• Jon has a ship.
• I don’t have much time.
|Meaning = to eat, take, or taste|
• You can have (eat) my lunch.
• What are you having (drinking)?
|Think||Meaning = to talk about your opinion|
• I think he should try teaching.
|Meaning = to have/process something in your mind|
• I was thinking about our conversation.
|Look||Meaning = to appear|
• You look dapper in the suit.
• She looked tired in the class.
|Meaning = to direct eyes in a direction deliberately|
• They are looking at you.
• Why did you look at my sister angrily?
|Weigh||Meaning = the weight possessed by something|
• My phone weighs 200 gms.
|Meaning = to measure the weight|
• The conductor is weighing the goods.
|Measure||Meaning = the measurement of an object|
• The TV screen measures 42 inches.
|Meaning = to measure something|
• We can’t measure the statue without permission.
• They are measuring the length of the house.
|Be||Meaning = a state of being|
• My friends are supportive.
|Meaning = a deliberate action to be in a state/behave|
• He is being sarcastic.
|Feel||Meaning = to have an opinion|
• I feel we are smart enough to pass the test.
|Meaning = to experience a feeling or emotion (through touching generally)|
• I am feeling something hot in my pocket.
• Feel the quality of the glass before buying it.
|Appear||Meaning = to make people believe something to be true|
• He appears to be a talented teacher.
• It appears that didn’t enjoy the match.
|Meaning = to show up|
• Conor is appearing in the next show.
• Did Dhoni’s wife appear at the match?
Linking verbs vs Stative verbs
Linking verbs and stative verbs seem to be similar sometimes, but their functions are quite different. A linking verb links the subject to its complement (subject complement). It is followed by either a noun or an adjective. So, a linking verb works like a bridge that connects two parts: the subject and the subject complement.
On the other hand, a stative verb only shows the state the subject is in. Its job is to indicate the state of the subject. It isn’t necessarily followed by the subject complement, but it can.
Linking verb examples:
- You are smart.
- Conor is a great fighter.
- I was upset with you.
- Your mother seems unhappy.
- The movie could be exciting.
- I will be a father soon.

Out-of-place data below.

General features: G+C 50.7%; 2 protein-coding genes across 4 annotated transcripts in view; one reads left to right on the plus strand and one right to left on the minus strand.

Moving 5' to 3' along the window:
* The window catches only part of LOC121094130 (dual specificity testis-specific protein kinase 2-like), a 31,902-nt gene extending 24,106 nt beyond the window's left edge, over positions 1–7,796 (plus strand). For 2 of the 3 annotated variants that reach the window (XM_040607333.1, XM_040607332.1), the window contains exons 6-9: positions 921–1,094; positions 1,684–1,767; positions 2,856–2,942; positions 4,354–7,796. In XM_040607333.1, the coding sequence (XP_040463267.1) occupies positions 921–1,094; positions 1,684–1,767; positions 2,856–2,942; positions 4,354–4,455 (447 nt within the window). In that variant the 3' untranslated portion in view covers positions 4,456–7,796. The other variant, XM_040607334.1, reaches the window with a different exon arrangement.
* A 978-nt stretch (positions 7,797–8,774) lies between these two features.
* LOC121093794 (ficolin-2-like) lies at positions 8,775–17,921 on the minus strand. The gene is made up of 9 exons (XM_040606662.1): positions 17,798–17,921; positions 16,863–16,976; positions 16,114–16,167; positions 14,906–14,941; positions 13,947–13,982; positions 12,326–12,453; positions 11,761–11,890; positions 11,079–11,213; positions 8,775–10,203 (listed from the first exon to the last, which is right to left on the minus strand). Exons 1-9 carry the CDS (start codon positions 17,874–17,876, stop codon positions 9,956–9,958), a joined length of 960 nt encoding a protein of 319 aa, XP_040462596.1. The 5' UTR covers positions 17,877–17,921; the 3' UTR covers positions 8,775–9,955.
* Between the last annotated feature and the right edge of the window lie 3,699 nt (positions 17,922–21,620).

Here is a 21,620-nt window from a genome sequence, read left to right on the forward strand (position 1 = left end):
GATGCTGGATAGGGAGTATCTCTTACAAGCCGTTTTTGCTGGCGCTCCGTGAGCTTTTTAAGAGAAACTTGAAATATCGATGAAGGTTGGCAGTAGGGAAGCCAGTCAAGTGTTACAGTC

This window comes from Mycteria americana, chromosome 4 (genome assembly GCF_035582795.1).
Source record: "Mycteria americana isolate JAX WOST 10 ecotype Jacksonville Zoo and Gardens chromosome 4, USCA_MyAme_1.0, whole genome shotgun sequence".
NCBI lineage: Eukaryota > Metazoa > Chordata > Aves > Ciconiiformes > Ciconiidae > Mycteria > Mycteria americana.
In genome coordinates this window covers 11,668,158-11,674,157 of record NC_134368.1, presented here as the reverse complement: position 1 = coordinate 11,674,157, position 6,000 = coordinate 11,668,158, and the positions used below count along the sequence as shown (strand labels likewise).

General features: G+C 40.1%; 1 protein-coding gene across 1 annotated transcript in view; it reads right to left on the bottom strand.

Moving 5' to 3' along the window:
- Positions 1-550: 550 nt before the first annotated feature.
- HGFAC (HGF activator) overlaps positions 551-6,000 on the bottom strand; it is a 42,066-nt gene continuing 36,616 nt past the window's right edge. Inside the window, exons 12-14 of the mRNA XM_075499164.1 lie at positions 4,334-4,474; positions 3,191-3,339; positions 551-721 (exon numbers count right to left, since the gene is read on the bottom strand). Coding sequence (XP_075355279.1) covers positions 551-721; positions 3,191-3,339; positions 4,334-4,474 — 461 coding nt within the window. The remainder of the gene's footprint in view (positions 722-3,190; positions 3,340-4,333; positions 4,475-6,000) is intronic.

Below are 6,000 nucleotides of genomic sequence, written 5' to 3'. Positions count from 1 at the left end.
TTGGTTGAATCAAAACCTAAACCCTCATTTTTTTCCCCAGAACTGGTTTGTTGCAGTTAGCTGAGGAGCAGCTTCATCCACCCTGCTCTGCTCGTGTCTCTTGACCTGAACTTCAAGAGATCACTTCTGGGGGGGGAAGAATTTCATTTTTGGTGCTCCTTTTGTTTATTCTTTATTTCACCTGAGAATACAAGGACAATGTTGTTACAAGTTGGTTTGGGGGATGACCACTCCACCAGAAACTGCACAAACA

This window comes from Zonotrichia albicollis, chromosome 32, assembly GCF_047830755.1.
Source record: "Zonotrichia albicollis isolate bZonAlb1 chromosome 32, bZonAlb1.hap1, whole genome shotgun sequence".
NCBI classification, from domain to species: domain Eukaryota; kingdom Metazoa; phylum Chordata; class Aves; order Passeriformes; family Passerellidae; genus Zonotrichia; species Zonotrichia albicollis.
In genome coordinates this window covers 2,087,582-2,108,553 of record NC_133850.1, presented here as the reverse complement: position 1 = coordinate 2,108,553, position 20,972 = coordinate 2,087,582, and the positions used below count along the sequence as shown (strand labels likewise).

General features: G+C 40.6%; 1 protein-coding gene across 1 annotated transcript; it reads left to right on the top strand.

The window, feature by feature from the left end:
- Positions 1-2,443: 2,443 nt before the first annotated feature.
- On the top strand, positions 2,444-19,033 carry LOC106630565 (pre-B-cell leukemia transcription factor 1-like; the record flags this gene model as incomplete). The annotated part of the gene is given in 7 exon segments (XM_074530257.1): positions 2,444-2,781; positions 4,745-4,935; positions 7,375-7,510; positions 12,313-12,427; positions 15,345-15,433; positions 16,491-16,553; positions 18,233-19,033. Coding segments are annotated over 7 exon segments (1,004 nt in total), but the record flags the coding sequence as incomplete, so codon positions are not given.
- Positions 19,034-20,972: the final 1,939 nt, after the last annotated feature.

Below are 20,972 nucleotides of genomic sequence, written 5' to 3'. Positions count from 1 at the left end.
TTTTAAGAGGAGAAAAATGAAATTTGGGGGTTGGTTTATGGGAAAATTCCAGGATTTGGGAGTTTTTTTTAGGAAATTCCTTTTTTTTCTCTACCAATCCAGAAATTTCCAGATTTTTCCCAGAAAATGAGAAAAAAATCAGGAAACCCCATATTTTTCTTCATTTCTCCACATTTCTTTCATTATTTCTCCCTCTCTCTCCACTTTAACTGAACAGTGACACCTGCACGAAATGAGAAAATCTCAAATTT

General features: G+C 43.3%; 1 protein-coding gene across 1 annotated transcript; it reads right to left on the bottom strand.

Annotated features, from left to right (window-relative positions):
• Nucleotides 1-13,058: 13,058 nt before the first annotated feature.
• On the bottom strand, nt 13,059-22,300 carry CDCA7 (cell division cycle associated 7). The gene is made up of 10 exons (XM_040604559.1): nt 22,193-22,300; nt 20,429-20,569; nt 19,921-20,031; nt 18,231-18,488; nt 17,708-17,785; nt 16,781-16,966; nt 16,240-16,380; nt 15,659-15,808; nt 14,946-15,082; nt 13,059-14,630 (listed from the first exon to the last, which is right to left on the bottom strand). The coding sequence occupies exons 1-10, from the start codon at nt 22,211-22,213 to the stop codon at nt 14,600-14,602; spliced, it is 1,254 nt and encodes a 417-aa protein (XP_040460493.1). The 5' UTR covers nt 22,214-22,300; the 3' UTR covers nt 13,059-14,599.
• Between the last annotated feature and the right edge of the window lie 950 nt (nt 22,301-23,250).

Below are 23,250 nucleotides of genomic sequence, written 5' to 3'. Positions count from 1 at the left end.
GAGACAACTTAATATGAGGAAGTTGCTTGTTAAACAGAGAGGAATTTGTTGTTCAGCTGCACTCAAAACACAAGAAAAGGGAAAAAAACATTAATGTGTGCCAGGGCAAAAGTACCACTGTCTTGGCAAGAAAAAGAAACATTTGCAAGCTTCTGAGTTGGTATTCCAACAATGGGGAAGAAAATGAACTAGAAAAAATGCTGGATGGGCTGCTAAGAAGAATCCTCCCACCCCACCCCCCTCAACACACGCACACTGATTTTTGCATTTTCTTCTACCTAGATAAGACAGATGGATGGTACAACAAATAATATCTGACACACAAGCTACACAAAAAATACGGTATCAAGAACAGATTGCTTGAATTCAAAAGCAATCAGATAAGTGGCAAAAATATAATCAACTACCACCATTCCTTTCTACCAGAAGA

Stative verb examples:
- I love English.
- She hates all of us.
- I remember that day.
- We agree with you.
- People need money to survive.
- My teacher wants us to leave.
Note that linking verbs are linking the subject to its complement (an adjective or a noun), and the stative verbs are showing a state of the subject (emotional, cognitive, possessive). Also, note that stative verbs aren’t being followed by the subject complement here.
But some verbs work as both linking verbs and linking verbs: they indicate the state of the subject and also link it with its complement. Let’s look at the verbs that can do that.
Verbs that are both linking verbs and stative verbs
- Jennifer is crazy about video games.
- You are being funny mean to me.
- He was my best friend.
- The job may be good.
‘To be” form of verbs are the most common verbs that both link the subject to its complement and also show its state.
- You look funny in shorts. (The verb ‘look’ links the subject (you) to its complement (funny) and also indicates the physical state of the subject.)
- The food smells tasty. (The verb ‘smells’ links the subject (the food) to its complement (tasty) and also indicates the state of the food.)
- The fish tasted awful. (The state (condition) of the food is awful, and the verb ‘taste’ is linking the subject ‘the food’ to its complement ‘awful’.)
- He sounds arrogant. (The verb ‘sounds’ is showing the state in which the subject (he) seems to others (arrogant), and it is also connecting the subject with its complement.)
In a nutshell, both linking verbs and stative verbs are different in function. But it’d not be wrong to say that most linking verbs are stative verbs too.
Related topics (YouTube videos):
- Linking verbs in English
- Stative verbs in English
- Subject complement in English
- Noun in English
- Noun phrase in English
Congratulations! You have mastered the difference between stative verbs and linking verbs, and how they are used in English. Feel free to correct any typing mistakes you come across in the post.